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Sławomir Sikora - Research

From Department of Applied Logic

My research interests comprise a widely understood theory of language acts. In my approach to philosophical and logical issues concerning natural languages I follow Bacon's, Humboldt's and Wittgenstein's assumption which states that no signs are possible if they are not thought of. This means that if there are no signs referring to an event, it is impossible to think about that event. Therefore - not as a philosophical assumption but as a logical ramification - every acceptance of a belief about something entails a verbalized thought. Hence the dispute about the linguistic limits of the world is still valid, as a continuation of communicative acts referring to instrumental acts. Here I am planning to make use of Hintikka's epistemic logic and Ramsey's theory of beliefs.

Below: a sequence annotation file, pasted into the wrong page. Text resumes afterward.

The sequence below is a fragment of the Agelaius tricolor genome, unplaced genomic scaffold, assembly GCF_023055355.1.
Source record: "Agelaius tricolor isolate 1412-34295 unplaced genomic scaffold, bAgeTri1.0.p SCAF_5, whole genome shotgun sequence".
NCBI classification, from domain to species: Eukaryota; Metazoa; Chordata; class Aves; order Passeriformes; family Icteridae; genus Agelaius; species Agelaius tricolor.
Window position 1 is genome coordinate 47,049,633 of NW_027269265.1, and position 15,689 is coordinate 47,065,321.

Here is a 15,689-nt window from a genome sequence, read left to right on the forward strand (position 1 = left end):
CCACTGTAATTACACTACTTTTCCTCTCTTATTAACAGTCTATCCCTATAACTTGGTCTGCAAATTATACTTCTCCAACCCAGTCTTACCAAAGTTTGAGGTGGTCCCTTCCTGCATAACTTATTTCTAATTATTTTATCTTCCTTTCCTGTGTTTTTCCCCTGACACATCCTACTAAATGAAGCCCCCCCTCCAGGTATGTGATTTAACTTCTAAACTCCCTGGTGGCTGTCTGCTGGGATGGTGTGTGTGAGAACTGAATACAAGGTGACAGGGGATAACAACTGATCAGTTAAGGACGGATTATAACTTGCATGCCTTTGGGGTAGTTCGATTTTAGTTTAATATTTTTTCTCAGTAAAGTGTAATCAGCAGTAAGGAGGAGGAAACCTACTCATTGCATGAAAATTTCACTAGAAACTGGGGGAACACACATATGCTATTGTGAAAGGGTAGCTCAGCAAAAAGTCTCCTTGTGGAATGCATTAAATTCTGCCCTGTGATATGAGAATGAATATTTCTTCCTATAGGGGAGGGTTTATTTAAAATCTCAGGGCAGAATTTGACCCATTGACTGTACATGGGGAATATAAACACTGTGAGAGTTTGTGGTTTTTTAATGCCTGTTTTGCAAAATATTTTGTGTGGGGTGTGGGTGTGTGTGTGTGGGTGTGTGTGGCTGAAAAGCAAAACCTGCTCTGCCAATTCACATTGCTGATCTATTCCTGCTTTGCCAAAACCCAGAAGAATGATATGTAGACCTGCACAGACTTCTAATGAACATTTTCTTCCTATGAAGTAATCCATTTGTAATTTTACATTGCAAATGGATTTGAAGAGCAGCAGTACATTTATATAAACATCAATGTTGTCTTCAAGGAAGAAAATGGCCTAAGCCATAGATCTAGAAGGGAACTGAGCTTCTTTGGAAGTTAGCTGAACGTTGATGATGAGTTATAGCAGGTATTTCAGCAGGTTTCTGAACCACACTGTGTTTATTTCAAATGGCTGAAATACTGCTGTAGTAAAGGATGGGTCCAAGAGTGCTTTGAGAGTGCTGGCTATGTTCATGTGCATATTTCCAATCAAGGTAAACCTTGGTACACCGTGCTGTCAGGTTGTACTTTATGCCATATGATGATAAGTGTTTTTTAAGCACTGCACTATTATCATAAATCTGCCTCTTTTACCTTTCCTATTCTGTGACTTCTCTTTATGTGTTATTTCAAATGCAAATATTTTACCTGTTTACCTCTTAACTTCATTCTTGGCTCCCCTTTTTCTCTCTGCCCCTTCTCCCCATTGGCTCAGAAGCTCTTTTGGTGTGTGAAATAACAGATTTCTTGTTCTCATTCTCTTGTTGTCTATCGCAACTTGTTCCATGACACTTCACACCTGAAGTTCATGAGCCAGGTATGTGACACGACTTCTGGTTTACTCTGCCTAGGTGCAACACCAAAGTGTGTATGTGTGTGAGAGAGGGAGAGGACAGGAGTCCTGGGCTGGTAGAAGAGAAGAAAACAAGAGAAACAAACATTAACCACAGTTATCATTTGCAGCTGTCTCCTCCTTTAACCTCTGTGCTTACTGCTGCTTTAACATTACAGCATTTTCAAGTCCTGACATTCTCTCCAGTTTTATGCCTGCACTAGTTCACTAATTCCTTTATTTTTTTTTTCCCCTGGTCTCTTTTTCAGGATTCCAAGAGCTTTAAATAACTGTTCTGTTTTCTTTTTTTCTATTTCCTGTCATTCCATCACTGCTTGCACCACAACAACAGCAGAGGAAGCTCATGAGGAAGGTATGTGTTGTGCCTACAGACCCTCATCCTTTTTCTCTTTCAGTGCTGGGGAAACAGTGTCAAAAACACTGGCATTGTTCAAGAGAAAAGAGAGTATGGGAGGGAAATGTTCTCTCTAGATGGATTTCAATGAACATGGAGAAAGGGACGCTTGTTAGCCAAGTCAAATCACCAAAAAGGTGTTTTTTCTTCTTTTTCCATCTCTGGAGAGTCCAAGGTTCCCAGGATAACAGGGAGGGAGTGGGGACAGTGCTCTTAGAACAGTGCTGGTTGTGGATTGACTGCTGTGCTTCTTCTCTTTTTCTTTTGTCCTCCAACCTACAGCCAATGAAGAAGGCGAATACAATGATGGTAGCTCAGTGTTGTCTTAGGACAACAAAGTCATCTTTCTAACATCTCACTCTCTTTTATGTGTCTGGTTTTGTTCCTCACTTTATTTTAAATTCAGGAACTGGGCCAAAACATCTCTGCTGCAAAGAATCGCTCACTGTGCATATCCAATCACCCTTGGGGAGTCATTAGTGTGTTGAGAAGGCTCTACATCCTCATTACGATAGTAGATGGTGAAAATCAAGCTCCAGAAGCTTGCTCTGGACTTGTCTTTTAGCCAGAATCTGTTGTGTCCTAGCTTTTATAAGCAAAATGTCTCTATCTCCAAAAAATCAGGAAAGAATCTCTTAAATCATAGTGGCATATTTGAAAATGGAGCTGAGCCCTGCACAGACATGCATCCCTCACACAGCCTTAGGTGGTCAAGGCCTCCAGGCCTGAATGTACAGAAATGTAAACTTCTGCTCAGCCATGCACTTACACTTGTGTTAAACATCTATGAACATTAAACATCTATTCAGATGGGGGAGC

I am also deeply interested in the issues of realism and relativism in categorization of notions in Western and Chinese logic (works of W. Quine, J. Chmielewski, Cheng Chung-ying, A. Graham, C. Hansen, C. Harbsmeier). It is possible that the findings of the listed authors and an analysis of the findings of contemporary cognitive and contrastive linguists might offer an answer to the question why calculus ratiocinator has established itself as a standard in Western scientific theory of cognition.